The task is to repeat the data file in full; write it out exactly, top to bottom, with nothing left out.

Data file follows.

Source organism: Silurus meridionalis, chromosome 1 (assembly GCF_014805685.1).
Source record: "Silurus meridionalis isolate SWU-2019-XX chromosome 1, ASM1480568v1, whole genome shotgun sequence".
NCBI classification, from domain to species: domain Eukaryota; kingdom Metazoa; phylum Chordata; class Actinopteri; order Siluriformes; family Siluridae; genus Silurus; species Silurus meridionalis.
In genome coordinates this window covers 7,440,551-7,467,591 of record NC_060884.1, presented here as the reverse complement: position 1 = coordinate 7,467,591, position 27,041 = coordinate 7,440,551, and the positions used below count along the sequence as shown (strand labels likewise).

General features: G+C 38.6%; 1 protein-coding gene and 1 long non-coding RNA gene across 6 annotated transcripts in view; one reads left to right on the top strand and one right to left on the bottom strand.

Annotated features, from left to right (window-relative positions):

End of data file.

Source organism: Silurus meridionalis, chromosome 1 (assembly GCF_014805685.1).
Source record: "Silurus meridionalis isolate SWU-2019-XX chromosome 1, ASM1480568v1, whole genome shotgun sequence".
NCBI classification, from domain to species: domain Eukaryota; kingdom Metazoa; phylum Chordata; class Actinopteri; order Siluriformes; family Siluridae; genus Silurus; species Silurus meridionalis.
In genome coordinates this window covers 7,440,551-7,467,591 of record NC_060884.1, presented here as the reverse complement: position 1 = coordinate 7,467,591, position 27,041 = coordinate 7,440,551, and the positions used below count along the sequence as shown (strand labels likewise).

General features: G+C 38.6%; 1 protein-coding gene and 1 long non-coding RNA gene across 6 annotated transcripts in view; one reads left to right on the top strand and one right to left on the bottom strand.

Annotated features, from left to right (window-relative positions):